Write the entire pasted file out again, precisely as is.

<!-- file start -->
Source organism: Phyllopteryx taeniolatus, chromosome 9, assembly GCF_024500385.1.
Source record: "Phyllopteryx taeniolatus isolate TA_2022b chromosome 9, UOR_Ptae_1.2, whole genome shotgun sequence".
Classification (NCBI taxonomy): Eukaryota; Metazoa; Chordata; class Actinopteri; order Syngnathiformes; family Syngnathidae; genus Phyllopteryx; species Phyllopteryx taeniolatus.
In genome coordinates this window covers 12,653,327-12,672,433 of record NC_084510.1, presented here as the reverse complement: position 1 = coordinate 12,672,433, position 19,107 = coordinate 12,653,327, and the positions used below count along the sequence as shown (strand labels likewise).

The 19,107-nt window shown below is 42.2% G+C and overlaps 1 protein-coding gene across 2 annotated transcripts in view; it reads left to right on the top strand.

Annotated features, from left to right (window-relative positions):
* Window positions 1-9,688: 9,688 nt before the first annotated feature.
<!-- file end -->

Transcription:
Source organism: Phyllopteryx taeniolatus, chromosome 9, assembly GCF_024500385.1.
Source record: "Phyllopteryx taeniolatus isolate TA_2022b chromosome 9, UOR_Ptae_1.2, whole genome shotgun sequence".
Classification (NCBI taxonomy): Eukaryota; Metazoa; Chordata; class Actinopteri; order Syngnathiformes; family Syngnathidae; genus Phyllopteryx; species Phyllopteryx taeniolatus.
In genome coordinates this window covers 12,653,327-12,672,433 of record NC_084510.1, presented here as the reverse complement: position 1 = coordinate 12,672,433, position 19,107 = coordinate 12,653,327, and the positions used below count along the sequence as shown (strand labels likewise).

The 19,107-nt window shown below is 42.2% G+C and overlaps 1 protein-coding gene across 2 annotated transcripts in view; it reads left to right on the top strand.

Annotated features, from left to right (window-relative positions):
* Window positions 1-9,688: 9,688 nt before the first annotated feature.